Meridional and sagittal MTF - a tutorial

Started Mar 17, 2005 | Discussions thread
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Doug Kerr Forum Pro • Posts: 20,898
Meridional and sagittal MTF - a tutorial
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The MTF curves for lenses generally have two curves for each combination of aperture and spatial frequency, one for the "meridional" MTF and one for the "sagittal" MTF.

The concept behind this distinction, and the terminology that is involved, can be confusing. I thought it might be useful to explain it in what I hope is a useful way.

The lens aberration called "astigmatism" results in the rays from a single off-axis object point, traveling through the lens in different planes, not all converging at the same distance behind the lens. As a result, there is no place where we can place the film (or digital sensor) such that it will receive a point image for each off-axis point of the object, as is needed for "perfect" imaging.

In fact, the result of this inconsistent convergence is that, at the focal plane, the rays from an off-axis point form not a point image, nor even a "blur circle", but instead a "blur figure" which is shaped something like an ellipse. (This effect generally increases for greater distances of the point off-axis.)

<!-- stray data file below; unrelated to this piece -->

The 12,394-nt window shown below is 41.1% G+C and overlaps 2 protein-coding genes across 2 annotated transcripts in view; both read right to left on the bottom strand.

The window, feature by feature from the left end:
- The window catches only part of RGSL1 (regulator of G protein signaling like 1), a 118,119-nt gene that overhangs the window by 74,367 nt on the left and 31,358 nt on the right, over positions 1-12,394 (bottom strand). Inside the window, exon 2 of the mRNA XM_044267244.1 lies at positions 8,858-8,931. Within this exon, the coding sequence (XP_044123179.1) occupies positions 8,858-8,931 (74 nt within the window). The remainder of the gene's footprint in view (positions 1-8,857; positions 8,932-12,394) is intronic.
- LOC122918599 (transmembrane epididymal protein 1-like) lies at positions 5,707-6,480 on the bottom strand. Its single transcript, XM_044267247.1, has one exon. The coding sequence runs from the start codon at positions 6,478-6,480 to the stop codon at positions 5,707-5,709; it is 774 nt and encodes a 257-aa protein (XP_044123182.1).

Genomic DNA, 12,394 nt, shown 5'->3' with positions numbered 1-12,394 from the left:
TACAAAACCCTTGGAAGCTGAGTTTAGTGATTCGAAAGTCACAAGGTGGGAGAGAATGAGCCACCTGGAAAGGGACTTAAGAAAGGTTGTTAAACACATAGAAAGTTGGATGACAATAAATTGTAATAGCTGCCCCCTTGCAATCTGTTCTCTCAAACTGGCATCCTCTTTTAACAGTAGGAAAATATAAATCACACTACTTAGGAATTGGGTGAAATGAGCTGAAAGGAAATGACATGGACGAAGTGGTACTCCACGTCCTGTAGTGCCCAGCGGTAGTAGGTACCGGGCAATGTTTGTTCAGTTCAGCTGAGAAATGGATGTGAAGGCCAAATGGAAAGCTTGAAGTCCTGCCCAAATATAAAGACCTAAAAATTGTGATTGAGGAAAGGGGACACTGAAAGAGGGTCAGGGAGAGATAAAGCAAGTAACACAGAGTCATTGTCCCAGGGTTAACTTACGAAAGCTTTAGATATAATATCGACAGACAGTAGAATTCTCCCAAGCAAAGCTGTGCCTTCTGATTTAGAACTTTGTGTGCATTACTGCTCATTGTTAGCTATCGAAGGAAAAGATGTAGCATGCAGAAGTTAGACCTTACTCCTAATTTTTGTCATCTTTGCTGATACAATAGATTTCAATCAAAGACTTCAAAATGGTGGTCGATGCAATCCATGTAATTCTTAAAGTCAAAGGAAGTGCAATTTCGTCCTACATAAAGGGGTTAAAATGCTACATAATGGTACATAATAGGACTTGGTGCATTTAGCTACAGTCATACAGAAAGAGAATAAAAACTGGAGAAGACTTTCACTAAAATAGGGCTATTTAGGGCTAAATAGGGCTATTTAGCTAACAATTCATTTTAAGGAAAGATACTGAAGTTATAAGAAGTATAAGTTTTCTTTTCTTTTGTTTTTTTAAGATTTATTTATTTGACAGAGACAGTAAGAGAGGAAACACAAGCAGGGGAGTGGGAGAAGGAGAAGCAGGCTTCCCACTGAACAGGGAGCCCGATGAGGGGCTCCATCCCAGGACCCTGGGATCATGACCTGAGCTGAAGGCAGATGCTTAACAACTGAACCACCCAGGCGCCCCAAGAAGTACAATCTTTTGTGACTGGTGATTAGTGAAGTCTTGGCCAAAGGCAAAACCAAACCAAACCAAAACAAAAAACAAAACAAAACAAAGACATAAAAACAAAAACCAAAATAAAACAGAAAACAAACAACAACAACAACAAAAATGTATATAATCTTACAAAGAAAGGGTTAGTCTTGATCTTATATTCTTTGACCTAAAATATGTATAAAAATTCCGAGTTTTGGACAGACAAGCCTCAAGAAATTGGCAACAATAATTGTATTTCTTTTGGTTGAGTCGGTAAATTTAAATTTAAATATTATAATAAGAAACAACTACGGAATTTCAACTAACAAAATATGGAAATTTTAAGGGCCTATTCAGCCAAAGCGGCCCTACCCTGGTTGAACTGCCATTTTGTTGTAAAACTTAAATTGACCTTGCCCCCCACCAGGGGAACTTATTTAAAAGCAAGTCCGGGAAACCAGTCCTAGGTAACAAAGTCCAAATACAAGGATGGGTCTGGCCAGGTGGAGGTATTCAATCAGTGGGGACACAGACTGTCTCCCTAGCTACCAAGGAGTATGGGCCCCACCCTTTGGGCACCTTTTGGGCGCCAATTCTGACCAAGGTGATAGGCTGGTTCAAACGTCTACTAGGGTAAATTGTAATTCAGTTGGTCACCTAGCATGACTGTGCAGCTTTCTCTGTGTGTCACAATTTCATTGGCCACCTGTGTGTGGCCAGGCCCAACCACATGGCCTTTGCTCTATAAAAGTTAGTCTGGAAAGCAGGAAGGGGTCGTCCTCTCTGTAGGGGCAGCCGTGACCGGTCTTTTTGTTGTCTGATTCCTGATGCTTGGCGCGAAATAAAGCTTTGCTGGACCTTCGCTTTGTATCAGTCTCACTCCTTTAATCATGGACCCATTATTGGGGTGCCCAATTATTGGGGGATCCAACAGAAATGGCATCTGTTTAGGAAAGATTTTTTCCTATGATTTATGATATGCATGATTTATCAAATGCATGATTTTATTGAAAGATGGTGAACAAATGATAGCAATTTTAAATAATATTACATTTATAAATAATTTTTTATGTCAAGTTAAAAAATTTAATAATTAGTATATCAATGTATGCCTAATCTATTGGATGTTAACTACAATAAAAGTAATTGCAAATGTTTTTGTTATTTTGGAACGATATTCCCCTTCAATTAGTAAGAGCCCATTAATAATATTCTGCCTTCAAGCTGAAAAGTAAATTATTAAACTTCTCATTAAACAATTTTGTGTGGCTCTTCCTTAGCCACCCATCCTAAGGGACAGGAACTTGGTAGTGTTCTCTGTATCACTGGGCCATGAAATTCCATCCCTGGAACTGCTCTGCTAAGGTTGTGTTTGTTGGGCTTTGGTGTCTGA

In any situation, it is the width of the blur figure that causes the response of the lens - the MTF - to be less than 1.0 - increasingly so for increasing spatial frequency (finer detail). Because in this case the width of the blur figure is not the same in both directions, the MTF will be different for any spatial frequency if we consider response to detail along one path in once direction across the image versus along another path at right angles to the first one.

The response as we travel along along a "radial" path at the point of interest (along a line extending from the center of the image) is called the "meridional" (sometimes, "tangential") MTF. The response to detail along a "circumferential" path (along a line perpendicular to the first line - a small part of a circle centered on the center of the image) is called the "sagittal" MTF.

We test in the laboratory (or by simulation) for MTF by observing the response of the system as we traverse a pattern of parallel "lines" (they actually have luminance that follows a "sine wave" pattern). The lines must be perpendicular to the "path" along which we wish to note the response.

Thus, sagittal MTF is tested with such a pattern where the lines are oriented "radially" - that is, parallel to a line through the center of the image. Meridional MTF is tested with such a pattern where the lines are aligned "circumferentially" - perpendicular to a line through the center of the image.

Note that other lens aberrations than astigmatism (notably coma) also play a role in this picture. Discussion of this is beyond the scope of this note.

Best regards,

Doug

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Leica V-Lux 4
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